The Wahkiakum County Eagle - Established as The Skamokawa Eagle in 1891

Conflicting inventory constraints impact real estate market

 

August 2, 2018



According to analysis from the assessor’s office and local realtors, there is a market for affordable housing in Wahkiakum County. Unfortunately, the inventory does not currently reflect the demand. Higher priced properties are available, but savvy buyers looking for a retirement home may have realized they can find a better value somewhere else.

According to Jon Keevy, a Realtor at Lower Columbia Realty, there were six homes under $300,000 for sale in June, and only two under $200,000.

“That really narrows the market for the locals, especially the local kids who are just trying to get started,” Keevy said. “Elevated property values are pricing the average person out of the market. My concern is that there is not enough affordable housing.”

“We are kind of in a Glengate market,” Wahkiakum County Assessor Bill Coons said in late May. “Things pop up in Glengate, they sell. Why? Because they are affordable, relatively speaking.”

[Glengate is a small development in Cathlamet.--ed.]

At the same time, Wahkiakum County Chief Deputy Assessor Michael Dahle will tell you that this is only half the story.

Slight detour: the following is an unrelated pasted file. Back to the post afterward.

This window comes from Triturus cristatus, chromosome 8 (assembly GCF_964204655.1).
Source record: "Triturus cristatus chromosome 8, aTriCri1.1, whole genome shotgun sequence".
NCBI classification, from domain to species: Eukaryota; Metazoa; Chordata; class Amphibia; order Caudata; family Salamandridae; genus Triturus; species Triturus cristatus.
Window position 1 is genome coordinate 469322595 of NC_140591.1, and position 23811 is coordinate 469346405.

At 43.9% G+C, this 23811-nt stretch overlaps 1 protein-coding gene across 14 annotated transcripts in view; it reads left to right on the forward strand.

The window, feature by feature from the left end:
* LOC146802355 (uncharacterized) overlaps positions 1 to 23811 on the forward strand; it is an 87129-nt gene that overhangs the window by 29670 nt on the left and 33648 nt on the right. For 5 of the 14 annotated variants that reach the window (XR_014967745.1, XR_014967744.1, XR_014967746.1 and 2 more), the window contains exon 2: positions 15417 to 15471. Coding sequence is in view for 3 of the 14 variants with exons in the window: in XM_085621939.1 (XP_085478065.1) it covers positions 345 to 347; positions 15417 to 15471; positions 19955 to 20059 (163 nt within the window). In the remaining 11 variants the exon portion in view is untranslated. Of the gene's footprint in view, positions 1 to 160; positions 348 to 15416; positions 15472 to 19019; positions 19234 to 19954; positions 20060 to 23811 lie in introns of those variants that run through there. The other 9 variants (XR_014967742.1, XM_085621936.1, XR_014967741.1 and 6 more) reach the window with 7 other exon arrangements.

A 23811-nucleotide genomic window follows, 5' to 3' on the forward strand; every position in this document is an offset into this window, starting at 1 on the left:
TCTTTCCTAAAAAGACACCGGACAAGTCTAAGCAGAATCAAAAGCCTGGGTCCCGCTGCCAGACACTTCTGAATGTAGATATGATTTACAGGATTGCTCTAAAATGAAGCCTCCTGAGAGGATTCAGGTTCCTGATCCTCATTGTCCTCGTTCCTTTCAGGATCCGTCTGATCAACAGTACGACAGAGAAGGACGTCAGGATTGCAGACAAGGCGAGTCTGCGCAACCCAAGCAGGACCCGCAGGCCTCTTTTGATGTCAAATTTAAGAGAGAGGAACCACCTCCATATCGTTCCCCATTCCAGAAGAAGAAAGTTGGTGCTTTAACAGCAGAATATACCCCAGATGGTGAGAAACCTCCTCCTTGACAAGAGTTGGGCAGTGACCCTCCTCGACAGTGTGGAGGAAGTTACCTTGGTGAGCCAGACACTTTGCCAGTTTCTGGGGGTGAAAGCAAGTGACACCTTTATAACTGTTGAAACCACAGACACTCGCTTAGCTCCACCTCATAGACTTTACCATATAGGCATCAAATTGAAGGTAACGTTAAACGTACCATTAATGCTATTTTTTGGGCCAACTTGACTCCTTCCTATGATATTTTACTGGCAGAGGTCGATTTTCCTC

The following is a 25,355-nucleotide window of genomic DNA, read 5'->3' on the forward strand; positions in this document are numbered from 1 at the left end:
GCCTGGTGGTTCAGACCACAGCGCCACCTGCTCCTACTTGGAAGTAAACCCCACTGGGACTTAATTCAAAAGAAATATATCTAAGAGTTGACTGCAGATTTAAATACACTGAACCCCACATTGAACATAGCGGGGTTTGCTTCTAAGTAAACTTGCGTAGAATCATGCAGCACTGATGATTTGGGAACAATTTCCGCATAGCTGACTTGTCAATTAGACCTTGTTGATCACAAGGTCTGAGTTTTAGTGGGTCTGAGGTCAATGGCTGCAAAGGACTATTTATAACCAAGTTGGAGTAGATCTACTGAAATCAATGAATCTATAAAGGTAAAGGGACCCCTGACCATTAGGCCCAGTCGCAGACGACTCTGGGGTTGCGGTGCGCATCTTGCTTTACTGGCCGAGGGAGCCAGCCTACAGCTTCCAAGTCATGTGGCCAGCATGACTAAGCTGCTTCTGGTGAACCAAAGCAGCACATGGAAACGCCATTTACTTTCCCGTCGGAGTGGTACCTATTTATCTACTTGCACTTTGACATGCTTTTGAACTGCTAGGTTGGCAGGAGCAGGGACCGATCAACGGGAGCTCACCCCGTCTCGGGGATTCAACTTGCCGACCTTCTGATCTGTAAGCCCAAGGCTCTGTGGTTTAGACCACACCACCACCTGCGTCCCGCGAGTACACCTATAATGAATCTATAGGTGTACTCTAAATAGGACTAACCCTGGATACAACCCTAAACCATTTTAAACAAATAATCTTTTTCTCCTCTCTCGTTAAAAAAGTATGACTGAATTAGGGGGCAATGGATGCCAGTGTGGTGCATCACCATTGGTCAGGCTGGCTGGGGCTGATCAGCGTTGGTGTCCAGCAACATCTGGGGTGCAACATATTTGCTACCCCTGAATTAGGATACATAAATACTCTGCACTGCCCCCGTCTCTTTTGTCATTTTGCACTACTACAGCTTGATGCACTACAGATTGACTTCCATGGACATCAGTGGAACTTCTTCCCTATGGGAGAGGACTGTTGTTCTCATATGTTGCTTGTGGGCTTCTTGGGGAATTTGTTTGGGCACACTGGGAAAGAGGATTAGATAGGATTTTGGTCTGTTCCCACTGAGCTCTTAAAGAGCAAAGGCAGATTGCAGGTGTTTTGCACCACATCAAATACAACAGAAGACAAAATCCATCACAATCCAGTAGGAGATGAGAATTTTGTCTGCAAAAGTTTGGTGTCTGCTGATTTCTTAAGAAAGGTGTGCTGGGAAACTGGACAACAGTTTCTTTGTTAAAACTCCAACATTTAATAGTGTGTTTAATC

“The inventory is lower, and what is there is priced much higher, so it’s just not moving,” Dahle said. “From my standpoint, we have somewhat of a split market. You have the local person who is looking for a place to live, and then you have a fair number of retirement people coming in. They are selling their homes in a different, hotter market, so they are coming in with funds to use to buy a home.

"That part of the market, the retirement home, which is really nice, with a view or waterfront—what I call premium property—that part of the market is competing against other markets. Those people can buy in Bend, or in Yakima, or Wenatchee. So if that premium retirement home gets priced really high here—even though we don’t have a lot of selection—buyers can decide to go to Wenatchee instead. Those houses have to compete, but it is market you don’t readily see here.”

“It’s a sellers market,” Coons said. “But why? We’re inventory constrained. There aren’t a lot of people selling their homes. But the buyers aren’t ready to fork over whatever, for a lot of the reasons that Michael pointed out. For $500,000 that gets me a heck of a place somewhere else.”

“This market could get into balance by more people listing their homes at reasonable prices,” Coons said. “It’s basic supply and demand.”

 

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